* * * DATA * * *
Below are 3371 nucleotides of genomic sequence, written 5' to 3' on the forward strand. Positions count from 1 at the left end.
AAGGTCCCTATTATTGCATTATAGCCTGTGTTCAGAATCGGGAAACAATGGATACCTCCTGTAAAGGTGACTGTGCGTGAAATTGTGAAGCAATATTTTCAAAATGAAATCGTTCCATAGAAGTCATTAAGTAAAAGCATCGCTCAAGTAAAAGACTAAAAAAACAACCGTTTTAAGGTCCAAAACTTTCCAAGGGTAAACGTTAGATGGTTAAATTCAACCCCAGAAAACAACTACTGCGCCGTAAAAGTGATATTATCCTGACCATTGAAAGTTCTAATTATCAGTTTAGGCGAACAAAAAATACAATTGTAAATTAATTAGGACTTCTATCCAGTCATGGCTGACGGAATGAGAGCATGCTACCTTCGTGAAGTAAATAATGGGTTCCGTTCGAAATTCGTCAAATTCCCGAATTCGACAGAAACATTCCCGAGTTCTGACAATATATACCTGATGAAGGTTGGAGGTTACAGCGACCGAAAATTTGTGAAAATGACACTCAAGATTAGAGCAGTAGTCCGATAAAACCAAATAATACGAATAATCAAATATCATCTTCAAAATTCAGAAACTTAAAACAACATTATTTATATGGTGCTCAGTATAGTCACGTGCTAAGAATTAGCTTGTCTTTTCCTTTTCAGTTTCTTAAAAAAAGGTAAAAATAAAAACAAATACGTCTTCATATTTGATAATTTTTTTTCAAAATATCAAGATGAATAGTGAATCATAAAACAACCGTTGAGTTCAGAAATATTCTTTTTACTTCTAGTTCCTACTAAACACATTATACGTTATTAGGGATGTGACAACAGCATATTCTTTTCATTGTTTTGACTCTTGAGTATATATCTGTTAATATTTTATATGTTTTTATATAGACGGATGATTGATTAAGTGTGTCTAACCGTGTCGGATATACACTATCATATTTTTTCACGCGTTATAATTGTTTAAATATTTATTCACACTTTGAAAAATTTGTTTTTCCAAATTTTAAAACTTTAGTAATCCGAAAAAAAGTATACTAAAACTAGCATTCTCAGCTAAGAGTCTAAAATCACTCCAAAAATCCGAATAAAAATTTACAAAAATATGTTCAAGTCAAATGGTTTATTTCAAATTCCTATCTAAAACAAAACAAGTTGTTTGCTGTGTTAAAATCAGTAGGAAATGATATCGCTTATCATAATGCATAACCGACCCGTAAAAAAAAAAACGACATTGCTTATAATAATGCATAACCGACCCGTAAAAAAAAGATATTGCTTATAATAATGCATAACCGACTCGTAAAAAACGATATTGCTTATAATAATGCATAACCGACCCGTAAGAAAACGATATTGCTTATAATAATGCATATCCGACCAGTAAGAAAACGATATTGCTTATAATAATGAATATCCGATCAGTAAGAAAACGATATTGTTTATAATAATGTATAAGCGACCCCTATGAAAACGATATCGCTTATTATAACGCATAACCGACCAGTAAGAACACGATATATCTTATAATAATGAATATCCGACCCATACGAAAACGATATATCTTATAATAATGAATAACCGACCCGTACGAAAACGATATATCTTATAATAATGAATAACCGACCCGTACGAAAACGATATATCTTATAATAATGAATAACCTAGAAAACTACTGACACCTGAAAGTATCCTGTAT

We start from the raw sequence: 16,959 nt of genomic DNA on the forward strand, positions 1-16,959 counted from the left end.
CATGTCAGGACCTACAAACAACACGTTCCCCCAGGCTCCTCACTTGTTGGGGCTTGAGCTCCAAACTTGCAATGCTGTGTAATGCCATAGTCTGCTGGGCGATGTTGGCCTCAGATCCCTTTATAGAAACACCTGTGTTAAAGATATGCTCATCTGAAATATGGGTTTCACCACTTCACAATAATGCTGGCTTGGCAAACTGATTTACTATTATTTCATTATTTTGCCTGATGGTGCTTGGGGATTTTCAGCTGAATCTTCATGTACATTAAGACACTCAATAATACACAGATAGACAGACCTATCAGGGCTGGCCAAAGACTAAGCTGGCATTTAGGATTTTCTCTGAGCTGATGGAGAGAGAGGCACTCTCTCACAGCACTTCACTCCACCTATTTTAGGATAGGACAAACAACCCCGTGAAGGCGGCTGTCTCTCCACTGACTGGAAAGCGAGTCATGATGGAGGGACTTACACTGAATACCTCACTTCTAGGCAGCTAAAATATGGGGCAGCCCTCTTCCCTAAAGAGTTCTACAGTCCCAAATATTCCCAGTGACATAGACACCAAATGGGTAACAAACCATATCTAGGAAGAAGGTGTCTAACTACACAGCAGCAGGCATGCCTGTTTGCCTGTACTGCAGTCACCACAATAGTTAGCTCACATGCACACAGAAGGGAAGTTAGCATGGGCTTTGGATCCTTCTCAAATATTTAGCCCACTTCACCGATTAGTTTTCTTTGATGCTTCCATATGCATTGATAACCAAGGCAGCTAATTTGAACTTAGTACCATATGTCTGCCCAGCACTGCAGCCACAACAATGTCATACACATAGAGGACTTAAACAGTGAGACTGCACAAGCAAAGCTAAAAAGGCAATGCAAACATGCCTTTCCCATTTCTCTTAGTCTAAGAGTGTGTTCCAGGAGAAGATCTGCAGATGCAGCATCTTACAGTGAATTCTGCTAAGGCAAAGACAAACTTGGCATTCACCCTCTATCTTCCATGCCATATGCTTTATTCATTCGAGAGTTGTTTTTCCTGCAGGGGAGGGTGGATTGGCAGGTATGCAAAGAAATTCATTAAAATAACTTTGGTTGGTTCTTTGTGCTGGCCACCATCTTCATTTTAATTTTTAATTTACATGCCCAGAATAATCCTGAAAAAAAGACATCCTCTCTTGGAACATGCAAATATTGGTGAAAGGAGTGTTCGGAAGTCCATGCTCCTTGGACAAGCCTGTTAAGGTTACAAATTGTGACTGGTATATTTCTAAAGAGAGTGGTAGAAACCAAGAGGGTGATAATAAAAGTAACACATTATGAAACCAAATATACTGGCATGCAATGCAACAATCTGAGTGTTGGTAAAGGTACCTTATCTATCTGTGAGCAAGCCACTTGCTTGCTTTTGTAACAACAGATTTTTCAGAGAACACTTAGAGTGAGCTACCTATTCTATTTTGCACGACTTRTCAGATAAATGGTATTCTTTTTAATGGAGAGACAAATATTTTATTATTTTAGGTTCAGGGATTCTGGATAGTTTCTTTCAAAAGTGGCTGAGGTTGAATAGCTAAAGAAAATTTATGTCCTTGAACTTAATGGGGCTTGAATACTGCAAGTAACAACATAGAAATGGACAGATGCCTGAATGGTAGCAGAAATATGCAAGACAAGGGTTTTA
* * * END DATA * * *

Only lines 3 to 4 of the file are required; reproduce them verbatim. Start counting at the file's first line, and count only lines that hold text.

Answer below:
We start from the raw sequence: 16,959 nt of genomic DNA on the forward strand, positions 1-16,959 counted from the left end.
CATGTCAGGACCTACAAACAACACGTTCCCCCAGGCTCCTCACTTGTTGGGGCTTGAGCTCCAAACTTGCAATGCTGTGTAATGCCATAGTCTGCTGGGCGATGTTGGCCTCAGATCCCTTTATAGAAACACCTGTGTTAAAGATATGCTCATCTGAAATATGGGTTTCACCACTTCACAATAATGCTGGCTTGGCAAACTGATTTACTATTATTTCATTATTTTGCCTGATGGTGCTTGGGGATTTTCAGCTGAATCTTCATGTACATTAAGACACTCAATAATACACAGATAGACAGACCTATCAGGGCTGGCCAAAGACTAAGCTGGCATTTAGGATTTTCTCTGAGCTGATGGAGAGAGAGGCACTCTCTCACAGCACTTCACTCCACCTATTTTAGGATAGGACAAACAACCCCGTGAAGGCGGCTGTCTCTCCACTGACTGGAAAGCGAGTCATGATGGAGGGACTTACACTGAATACCTCACTTCTAGGCAGCTAAAATATGGGGCAGCCCTCTTCCCTAAAGAGTTCTACAGTCCCAAATATTCCCAGTGACATAGACACCAAATGGGTAACAAACCATATCTAGGAAGAAGGTGTCTAACTACACAGCAGCAGGCATGCCTGTTTGCCTGTACTGCAGTCACCACAATAGTTAGCTCACATGCACACAGAAGGGAAGTTAGCATGGGCTTTGGATCCTTCTCAAATATTTAGCCCACTTCACCGATTAGTTTTCTTTGATGCTTCCATATGCATTGATAACCAAGGCAGCTAATTTGAACTTAGTACCATATGTCTGCCCAGCACTGCAGCCACAACAATGTCATACACATAGAGGACTTAAACAGTGAGACTGCACAAGCAAAGCTAAAAAGGCAATGCAAACATGCCTTTCCCATTTCTCTTAGTCTAAGAGTGTGTTCCAGGAGAAGATCTGCAGATGCAGCATCTTACAGTGAATTCTGCTAAGGCAAAGACAAACTTGGCATTCACCCTCTATCTTCCATGCCATATGCTTTATTCATTCGAGAGTTGTTTTTCCTGCAGGGGAGGGTGGATTGGCAGGTATGCAAAGAAATTCATTAAAATAACTTTGGTTGGTTCTTTGTGCTGGCCACCATCTTCATTTTAATTTTTAATTTACATGCCCAGAATAATCCTGAAAAAAAGACATCCTCTCTTGGAACATGCAAATATTGGTGAAAGGAGTGTTCGGAAGTCCATGCTCCTTGGACAAGCCTGTTAAGGTTACAAATTGTGACTGGTATATTTCTAAAGAGAGTGGTAGAAACCAAGAGGGTGATAATAAAAGTAACACATTATGAAACCAAATATACTGGCATGCAATGCAACAATCTGAGTGTTGGTAAAGGTACCTTATCTATCTGTGAGCAAGCCACTTGCTTGCTTTTGTAACAACAGATTTTTCAGAGAACACTTAGAGTGAGCTACCTATTCTATTTTGCACGACTTRTCAGATAAATGGTATTCTTTTTAATGGAGAGACAAATATTTTATTATTTTAGGTTCAGGGATTCTGGATAGTTTCTTTCAAAAGTGGCTGAGGTTGAATAGCTAAAGAAAATTTATGTCCTTGAACTTAATGGGGCTTGAATACTGCAAGTAACAACATAGAAATGGACAGATGCCTGAATGGTAGCAGAAATATGCAAGACAAGGGTTTTA